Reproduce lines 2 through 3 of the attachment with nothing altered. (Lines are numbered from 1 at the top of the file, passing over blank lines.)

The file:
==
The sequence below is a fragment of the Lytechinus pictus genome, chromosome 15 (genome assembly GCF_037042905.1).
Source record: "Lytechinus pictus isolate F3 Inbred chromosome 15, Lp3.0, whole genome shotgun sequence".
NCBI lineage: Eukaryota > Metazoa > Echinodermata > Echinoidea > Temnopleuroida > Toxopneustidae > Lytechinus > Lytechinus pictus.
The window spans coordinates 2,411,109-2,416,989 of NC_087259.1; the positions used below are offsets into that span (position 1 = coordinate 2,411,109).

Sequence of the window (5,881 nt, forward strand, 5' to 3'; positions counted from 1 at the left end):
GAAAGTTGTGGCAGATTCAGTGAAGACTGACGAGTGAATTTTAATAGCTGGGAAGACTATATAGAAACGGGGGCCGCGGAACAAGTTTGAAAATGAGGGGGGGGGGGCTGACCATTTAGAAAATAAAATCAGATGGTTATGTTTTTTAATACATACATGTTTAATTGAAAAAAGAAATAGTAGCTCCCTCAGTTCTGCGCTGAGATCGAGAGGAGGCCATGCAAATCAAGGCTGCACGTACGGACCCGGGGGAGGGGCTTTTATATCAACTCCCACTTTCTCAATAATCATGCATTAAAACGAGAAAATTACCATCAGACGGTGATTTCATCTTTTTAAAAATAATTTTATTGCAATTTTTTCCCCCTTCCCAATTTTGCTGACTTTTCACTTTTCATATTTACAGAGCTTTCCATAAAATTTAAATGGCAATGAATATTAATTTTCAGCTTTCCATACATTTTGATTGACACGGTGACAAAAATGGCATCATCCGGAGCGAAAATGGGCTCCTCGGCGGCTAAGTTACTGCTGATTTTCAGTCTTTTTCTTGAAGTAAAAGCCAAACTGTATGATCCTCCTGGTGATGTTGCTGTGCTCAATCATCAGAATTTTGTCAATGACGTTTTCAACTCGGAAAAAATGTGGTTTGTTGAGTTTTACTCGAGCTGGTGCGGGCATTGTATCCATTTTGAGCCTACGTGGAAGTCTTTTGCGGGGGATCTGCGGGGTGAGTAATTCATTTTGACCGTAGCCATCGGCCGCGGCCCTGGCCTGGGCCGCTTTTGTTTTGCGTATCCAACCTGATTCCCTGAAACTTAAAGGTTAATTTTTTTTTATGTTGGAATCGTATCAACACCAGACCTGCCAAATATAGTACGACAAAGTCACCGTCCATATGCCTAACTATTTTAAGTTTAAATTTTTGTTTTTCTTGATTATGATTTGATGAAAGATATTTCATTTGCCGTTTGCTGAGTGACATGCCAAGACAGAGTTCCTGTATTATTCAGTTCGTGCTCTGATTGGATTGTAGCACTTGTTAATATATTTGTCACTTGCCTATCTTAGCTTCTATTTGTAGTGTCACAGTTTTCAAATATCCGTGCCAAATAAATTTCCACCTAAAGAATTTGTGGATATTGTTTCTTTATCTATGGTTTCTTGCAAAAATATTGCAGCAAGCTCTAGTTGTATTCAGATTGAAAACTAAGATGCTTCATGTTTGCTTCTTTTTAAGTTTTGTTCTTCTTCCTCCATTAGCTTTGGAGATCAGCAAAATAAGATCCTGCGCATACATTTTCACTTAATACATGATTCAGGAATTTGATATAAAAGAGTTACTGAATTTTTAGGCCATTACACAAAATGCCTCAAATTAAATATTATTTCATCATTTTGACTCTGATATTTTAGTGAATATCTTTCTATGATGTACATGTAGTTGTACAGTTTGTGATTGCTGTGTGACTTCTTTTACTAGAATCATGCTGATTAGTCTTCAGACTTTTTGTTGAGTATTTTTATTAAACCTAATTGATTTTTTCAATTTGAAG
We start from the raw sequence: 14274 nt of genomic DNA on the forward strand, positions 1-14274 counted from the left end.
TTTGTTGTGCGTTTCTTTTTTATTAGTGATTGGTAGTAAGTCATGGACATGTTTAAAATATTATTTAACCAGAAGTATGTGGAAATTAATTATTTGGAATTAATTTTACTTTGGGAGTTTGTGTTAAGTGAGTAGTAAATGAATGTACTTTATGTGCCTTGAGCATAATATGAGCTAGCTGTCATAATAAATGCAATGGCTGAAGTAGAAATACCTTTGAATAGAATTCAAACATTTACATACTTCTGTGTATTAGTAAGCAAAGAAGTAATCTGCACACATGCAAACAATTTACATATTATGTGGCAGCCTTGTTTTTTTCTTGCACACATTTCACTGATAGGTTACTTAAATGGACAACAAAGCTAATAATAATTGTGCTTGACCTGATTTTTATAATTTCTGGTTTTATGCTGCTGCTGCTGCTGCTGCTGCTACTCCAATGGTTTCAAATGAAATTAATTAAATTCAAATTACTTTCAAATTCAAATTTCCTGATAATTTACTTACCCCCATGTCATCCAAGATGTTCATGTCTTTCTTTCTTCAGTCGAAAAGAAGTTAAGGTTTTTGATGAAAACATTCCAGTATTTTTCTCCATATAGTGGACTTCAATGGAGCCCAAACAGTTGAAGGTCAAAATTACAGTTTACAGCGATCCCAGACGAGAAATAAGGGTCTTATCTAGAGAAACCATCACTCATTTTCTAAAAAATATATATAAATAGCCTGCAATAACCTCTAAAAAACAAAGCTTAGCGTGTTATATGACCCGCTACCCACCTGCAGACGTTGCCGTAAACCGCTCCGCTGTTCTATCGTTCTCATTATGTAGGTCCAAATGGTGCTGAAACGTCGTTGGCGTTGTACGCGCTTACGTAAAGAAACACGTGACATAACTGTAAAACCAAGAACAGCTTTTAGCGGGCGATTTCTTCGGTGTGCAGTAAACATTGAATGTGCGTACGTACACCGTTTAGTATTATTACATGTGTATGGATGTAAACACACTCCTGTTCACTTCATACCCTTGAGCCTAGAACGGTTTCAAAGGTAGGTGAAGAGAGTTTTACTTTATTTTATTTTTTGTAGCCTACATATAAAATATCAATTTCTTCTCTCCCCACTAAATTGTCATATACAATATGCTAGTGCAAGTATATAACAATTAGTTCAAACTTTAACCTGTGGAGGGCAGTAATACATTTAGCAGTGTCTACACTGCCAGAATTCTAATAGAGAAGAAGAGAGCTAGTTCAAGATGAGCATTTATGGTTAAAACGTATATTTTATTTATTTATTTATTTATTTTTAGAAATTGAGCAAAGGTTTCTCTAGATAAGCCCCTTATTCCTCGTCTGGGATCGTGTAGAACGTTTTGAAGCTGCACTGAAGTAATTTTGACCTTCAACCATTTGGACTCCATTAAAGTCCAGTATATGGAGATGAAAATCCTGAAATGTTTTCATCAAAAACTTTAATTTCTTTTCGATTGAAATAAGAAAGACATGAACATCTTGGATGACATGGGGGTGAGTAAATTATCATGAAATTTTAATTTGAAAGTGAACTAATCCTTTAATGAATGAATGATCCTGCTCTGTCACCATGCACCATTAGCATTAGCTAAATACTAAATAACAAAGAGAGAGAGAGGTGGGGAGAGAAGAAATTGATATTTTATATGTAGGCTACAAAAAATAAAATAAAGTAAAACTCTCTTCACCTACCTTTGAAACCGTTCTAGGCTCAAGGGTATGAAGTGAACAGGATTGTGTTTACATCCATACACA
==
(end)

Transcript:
Source record: "Lytechinus pictus isolate F3 Inbred chromosome 15, Lp3.0, whole genome shotgun sequence".
NCBI lineage: Eukaryota > Metazoa > Echinodermata > Echinoidea > Temnopleuroida > Toxopneustidae > Lytechinus > Lytechinus pictus.